For these people, I would strongly recommend a look at ProcessWire. It's kind of like a radically simplified Drupal that is at least as easy to use as WordPress, if not more so, and has a similar attention to design and detail. I've been using it for a few months now across two very different projects, and I'm wishing I'd found it earlier.
Here is a great blog post about the transition from WP to EE written by one of our designers - http://www.viget.com/inspire/wordpress-to-expressionengine/
and here is another unique EE site that shows the flexibility of its native theming system -
Template processing is slow, processing order is wonky, and it's very easy to create N+1 query loops that can only be avoided by writing custom SQL queries/php. They also made some poor database structure choices in certain areas.
Mostly though it just boggles the mind why they put so much effort into creating a regex-based templating system when the app is already just PHP.
Still, probably the best CMS I've used and it certainly has its uses. I just wouldn't use it to develop anything complicated ever again.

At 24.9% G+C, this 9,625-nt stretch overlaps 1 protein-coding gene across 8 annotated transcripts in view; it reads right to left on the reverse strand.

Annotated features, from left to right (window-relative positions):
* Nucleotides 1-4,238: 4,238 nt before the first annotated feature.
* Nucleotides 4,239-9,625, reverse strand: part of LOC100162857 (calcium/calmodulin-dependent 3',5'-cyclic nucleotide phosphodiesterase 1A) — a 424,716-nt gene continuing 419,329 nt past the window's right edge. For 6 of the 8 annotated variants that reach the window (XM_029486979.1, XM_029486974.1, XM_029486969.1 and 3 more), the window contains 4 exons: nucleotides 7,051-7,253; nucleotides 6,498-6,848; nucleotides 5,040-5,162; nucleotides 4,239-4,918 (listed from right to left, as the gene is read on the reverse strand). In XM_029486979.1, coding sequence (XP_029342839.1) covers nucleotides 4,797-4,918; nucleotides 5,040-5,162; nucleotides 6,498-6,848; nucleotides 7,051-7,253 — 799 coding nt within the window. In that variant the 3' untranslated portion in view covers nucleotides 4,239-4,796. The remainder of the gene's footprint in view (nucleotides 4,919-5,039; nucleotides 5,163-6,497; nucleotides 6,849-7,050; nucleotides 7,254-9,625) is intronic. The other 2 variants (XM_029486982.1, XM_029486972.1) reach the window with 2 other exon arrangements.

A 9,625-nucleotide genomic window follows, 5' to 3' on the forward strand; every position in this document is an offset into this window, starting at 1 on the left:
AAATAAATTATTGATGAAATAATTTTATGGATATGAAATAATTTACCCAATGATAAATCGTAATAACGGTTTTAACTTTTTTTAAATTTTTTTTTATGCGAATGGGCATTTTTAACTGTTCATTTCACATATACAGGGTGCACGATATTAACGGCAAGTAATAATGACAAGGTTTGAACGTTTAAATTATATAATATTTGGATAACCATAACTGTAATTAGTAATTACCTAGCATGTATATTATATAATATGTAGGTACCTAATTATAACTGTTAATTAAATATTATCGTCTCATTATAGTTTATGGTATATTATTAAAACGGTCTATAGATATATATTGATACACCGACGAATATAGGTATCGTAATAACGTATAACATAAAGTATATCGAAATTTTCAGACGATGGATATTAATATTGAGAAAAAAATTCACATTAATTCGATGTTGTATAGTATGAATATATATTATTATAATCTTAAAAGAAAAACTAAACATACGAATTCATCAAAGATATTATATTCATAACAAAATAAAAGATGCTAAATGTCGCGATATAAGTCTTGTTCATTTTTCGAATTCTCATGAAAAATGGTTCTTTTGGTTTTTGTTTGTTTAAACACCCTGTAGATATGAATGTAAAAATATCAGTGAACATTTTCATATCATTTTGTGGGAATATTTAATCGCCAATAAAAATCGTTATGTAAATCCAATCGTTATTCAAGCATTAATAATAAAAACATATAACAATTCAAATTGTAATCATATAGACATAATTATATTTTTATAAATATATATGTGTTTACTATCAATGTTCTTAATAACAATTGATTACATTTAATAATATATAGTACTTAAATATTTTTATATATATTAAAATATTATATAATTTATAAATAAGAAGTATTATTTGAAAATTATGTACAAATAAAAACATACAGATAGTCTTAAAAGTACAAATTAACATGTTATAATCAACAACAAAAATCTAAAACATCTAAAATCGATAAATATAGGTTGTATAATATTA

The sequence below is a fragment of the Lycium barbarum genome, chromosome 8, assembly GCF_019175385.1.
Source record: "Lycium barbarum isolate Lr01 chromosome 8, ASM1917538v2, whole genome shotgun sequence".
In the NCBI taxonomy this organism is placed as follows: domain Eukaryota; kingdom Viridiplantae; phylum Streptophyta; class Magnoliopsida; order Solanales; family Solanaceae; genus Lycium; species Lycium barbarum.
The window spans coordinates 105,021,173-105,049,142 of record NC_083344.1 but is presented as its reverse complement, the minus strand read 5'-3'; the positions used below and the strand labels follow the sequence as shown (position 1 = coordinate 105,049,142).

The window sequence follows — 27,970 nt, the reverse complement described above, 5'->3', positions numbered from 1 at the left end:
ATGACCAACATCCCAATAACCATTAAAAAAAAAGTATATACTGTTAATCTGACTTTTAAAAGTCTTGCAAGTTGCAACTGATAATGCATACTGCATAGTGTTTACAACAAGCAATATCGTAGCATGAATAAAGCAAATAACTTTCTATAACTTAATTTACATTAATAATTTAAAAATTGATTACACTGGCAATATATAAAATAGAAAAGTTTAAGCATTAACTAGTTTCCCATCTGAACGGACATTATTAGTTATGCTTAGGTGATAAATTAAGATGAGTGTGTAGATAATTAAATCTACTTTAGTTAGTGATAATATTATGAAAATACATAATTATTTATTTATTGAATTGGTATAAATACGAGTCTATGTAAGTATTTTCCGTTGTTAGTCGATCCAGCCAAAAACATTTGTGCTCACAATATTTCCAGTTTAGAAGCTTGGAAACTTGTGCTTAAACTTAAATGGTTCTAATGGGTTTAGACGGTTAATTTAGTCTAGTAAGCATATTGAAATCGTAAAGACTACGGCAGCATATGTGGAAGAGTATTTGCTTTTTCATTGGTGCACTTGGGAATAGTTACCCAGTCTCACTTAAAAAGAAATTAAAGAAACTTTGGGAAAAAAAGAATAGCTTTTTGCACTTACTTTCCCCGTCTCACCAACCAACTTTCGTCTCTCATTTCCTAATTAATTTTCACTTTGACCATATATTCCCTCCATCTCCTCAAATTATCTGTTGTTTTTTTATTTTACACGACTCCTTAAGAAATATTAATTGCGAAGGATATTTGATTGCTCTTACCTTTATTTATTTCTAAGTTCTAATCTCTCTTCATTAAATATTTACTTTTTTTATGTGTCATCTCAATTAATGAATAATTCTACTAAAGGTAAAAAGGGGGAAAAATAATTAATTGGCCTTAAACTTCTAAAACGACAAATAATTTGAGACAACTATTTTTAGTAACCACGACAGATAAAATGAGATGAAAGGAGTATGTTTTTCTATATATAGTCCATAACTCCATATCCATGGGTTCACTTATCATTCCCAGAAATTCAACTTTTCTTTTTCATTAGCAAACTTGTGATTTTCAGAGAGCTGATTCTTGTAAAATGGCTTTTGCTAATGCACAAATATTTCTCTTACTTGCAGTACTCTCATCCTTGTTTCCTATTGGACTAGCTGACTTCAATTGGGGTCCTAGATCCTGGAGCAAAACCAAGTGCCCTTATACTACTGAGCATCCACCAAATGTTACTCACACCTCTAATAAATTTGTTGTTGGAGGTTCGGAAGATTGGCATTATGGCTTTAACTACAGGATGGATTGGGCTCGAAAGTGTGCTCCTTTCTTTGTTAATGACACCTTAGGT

Might want to revise that to "from WP to EE."
In addition to repeatable fields, they're planning a versioning system, staging states, and even a forms builder. Not exactly earth-shaking for a normal CMS, but these will open up all sorts of possibilities for ProcessWire.
At its core, ProcessWire just gives you an extensible, hierarchical (and relational when you need it) model to build upon, and then gives you a really slick jQuery-style syntax by which to access it. You build templates in PHP, but the selector syntax is so easy to work with, it brings to mind WordPress theming.
One of its founding principles is that it is markup-agnostic. I'm using it right now for an XML source that feeds a site (and possibly later a mobile site, an app, or anything), with the XML being a ProcessWire template.